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Epidemiol Infect. 2007 Nov;135(8):1376-83. Epub 2007 Feb 5.

The bacteriology of pneumonia diagnosed in Western Australian emergency departments.

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  • 1Discipline of Emergency Medicine, School of Primary, Aboriginal and Rural Health Care, University of Western Australia, Western Australia, Australia. singarfield@meddent.uwa.edu.au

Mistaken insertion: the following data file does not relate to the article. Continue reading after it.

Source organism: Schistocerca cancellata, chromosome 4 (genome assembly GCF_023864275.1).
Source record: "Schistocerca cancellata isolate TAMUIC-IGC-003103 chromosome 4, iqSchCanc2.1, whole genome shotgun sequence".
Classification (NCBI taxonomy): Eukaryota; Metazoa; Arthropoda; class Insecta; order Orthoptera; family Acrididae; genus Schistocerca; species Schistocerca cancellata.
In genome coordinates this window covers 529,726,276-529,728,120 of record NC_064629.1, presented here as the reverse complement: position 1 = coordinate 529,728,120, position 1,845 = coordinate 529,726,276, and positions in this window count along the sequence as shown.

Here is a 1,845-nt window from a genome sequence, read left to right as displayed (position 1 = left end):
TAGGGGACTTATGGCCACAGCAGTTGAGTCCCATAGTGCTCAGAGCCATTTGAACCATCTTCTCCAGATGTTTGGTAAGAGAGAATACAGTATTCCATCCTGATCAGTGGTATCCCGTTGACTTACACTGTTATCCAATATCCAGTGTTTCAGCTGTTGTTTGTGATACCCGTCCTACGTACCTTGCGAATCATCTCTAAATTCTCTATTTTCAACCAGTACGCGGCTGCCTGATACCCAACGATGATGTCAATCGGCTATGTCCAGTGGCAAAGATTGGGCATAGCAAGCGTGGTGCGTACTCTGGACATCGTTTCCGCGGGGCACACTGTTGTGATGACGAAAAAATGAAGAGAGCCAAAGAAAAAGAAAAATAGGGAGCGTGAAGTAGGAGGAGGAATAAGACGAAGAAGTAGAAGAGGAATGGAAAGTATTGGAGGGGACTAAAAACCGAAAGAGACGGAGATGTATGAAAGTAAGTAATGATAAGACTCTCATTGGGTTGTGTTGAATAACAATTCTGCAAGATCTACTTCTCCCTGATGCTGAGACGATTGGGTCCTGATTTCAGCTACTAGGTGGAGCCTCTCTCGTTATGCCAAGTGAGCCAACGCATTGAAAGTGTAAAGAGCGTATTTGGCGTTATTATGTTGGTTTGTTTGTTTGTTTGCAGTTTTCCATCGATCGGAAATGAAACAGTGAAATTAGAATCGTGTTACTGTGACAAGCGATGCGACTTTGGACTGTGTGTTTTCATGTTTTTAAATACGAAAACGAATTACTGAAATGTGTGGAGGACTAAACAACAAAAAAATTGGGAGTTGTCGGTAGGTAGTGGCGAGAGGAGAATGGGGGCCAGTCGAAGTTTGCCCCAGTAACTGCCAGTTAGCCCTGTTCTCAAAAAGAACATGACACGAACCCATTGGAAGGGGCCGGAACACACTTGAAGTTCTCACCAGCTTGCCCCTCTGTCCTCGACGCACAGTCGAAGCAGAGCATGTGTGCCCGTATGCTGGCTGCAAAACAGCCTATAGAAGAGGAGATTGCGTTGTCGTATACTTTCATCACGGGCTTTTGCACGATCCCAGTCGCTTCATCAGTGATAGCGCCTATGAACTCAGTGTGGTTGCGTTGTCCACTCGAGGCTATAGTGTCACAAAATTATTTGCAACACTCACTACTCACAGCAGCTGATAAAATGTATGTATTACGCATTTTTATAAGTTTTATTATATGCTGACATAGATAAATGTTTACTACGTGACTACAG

We used Western Australian emergency department data linked to hospital morbidity, death and microbiology data to describe the bacteriology of pneumonia according to age. The 'atypical' organisms and viruses were not assessed. A total of 6908 patients over a 3-year period were given an emergency department diagnosis of pneumonia, 76.9% were admitted and 6.3% died in hospital. Blood was cultured from 52.9% of patients with 6.4% growing potential pathogens. Streptococcus pneumoniae was the most common organism isolated and accounted for 92% of pathogens in those aged <15 years. Isolation of Enterobacteriaceae species tended to increase with age and accounted for around 25% of isolates from the elderly. Sputum was cultured from 25.3% of patients and bacteria were isolated from 30.3% of samples, commonly Haemophilus influenzae and S. pneumoniae. Isolates from sputum showed no distinct trend across age groups. These patterns question the value of routine blood and sputum cultures and have implications for empiric therapy for the elderly.

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